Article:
Guest Commentary: QUALITY OF LIFE VS. quality of life

City Council Alderman take an oath when elected. What does that mean to you and I, and how does
that affect anything local? It vows and affirms not only the defense of the Illinois Constitution by the
Alderman, but vows and affirms by their oath to uphold it.

A quick review of the applicable language for this discussion reads from the Preamble of the Illinois
Constitution that City Council Alderman are responsible and accountable to the citizens to uphold or exercise the following:

1. To maintain a representative and orderly government;
2. To provide for the health, safety and welfare of the people; and
3. To insure domestic tranquility.

Article 1, Section 23 of our Illinois Constitution further establishes this and reaffirms the obligations
City Council Aldermen are sworn to:

a. To secure the rights of life, liberty and the pursuit of happiness;

and the citizens elect those Aldermen to:

b. secure these rights; and

c. protect our property.

Section 6 of Article VII of the Illinois Constitution declares that a Home Rule Unit, which Bloomington is, ­ may perform any function pertaining to its government and affairs including, but not limited to the power to regulate for the protection of the public health, safety, morals and welfare.

What this Section essentially says in the legalese of Constitutional phraseology is the same thing that our Constitution mandates in its Preamble and Article 1, Section 23: that the Home Rule Unit authority of Bloomington is obliged to provide the same requirements listed in those two mandates. What it does not imply is that local government officials may, at their whim, ignore or deviate from providing these necessary and basic requirements.

What the supreme law of the land also identifies in these mandatory exercises is the requirement that our elected Alderman provide for, and guarantee the protection of our Quality of Life.

Quality of Life is a term citizens hear stated quite a bit, especially by our local government officials and elected Alderman. Unfortunately, it appears that the quality of life referred to in the supreme law of the land is being, and has been, ignored by current City Council and local officials.

To set things straight, Quality of Life is accomplished by fundamental, foundational and basic elements -­ those elements guaranteed us by the Illinois Constitution. These basic elements are what provides for the things that are necessary for us to be able to strive for, to be able to attain and achieve life, liberty and the pursuit of happiness. First and foremost, things that make our City function properly and effectively. Things like streets and roads that are maintained and driveable. Things like adequate sewers we know will provide their expected service. Things like the basic infrastructure necessary to live life happily without unnecessary inconvenience. And, things like reasonable costs and taxes that make living in our City bearable and enjoyable.These are the quality of life issues our elected Alderman swore an oath to and promised, under the pretense of law, that they would provide us.

Over the last few years the definition and identification of Quality of Life and Quality of Life priorities has been altered by local government administration. Unfortunately, this new definition has failed to include the otherwise basic, fundamental and foundational needs envisioned by the authors of our Constitution. Sadly, and to the detriment of the City and to the citizen, this new millennialism view has been accepted and adopted by the majority of our elected Alderman, displacing and despite what we continue to read in our Illinois Constitution. While we still hear the terms, “health, safety and welfare”, the elements and components that define and identify them are absent in application.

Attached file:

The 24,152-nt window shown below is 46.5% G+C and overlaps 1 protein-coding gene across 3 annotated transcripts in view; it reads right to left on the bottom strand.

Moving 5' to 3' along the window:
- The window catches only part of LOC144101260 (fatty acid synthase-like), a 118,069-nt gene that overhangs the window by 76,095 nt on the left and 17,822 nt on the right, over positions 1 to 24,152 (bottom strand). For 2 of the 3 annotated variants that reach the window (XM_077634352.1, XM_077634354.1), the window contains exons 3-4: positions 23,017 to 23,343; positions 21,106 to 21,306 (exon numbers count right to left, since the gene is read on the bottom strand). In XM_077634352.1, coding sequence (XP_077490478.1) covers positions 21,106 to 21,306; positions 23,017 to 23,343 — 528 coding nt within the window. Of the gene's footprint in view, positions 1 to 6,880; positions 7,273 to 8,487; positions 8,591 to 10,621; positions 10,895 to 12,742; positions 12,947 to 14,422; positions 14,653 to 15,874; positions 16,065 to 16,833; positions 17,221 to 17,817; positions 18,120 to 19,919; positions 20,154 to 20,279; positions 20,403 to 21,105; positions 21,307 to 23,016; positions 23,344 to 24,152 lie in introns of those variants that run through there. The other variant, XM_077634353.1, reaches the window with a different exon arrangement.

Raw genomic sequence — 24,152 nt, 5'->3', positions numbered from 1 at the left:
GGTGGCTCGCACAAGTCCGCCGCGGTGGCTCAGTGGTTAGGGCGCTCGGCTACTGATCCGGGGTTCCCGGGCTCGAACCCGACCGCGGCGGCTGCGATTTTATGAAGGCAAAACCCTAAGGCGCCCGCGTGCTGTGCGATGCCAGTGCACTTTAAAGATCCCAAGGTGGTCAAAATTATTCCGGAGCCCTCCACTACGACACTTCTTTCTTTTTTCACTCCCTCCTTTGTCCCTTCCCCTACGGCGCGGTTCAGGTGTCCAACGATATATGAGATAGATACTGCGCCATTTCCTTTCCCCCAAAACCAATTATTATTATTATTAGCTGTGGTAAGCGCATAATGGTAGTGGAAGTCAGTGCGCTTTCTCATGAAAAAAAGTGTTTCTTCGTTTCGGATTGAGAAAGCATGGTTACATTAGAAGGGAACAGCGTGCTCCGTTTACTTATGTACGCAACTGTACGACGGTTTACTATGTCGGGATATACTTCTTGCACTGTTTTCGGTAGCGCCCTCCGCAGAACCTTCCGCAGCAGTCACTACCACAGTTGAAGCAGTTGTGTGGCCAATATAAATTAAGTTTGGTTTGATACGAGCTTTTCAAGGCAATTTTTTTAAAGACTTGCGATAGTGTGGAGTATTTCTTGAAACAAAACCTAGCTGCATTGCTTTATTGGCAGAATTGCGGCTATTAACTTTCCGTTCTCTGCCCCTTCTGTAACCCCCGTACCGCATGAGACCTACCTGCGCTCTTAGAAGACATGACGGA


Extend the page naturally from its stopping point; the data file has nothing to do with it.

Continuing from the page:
Quality of Life priorities are now defined as cultural, entertainment, recreational and even environmentally green and beautification priorities. These factors have now displaced fundamental Quality of Life basic needs. This is why citizens of Bloomington are witnessing the rapid decline in infrastructure standards, maintenance and repair along with the absence of any improvement in these areas.

While there is certainly nothing wrong with wanting the best of both worlds and that culture, entertainment and recreational activities are desired by the masses, these are simply activities that provide further satisfaction once the basics are met ­ they are wants and not needs. We must recognize there is a fundamental and significant difference between Quality of LIfe and life satisfaction.

It’s time the difference is recognized by citizen and City. And, we must hold elected Alderman
accountable and responsible for the oath they swore to and what they swore to uphold. Our City and our future depend on it.

You choose: Quality of Life or quality of life?

If we delay much longer and quality of life gets much better, there will be little the average citizen will be satisfied with in Bloomington.



3 thoughts on “Guest Commentary: QUALITY OF LIFE VS. quality of life

  1. This is probably the first time most of the Alderman have been made aware of this issue.

    1. They really didn’t notice only the fun stuff is getting funded and not the real work government is suppose to do? I heard one alderman say funding pensions would take to much money away from the other stuff. Is that a mental illness?

    2. Anything is possible.
      Tender mercies aside, though, the bottom line is this:
      If this is the first time any Council Member has realized these obligations and rules, especially having raised their hand under oath to the same, then we have them in the wrong position.
      There is no excuse.
      To accept any accommodates their ineptness and expedites our grief.

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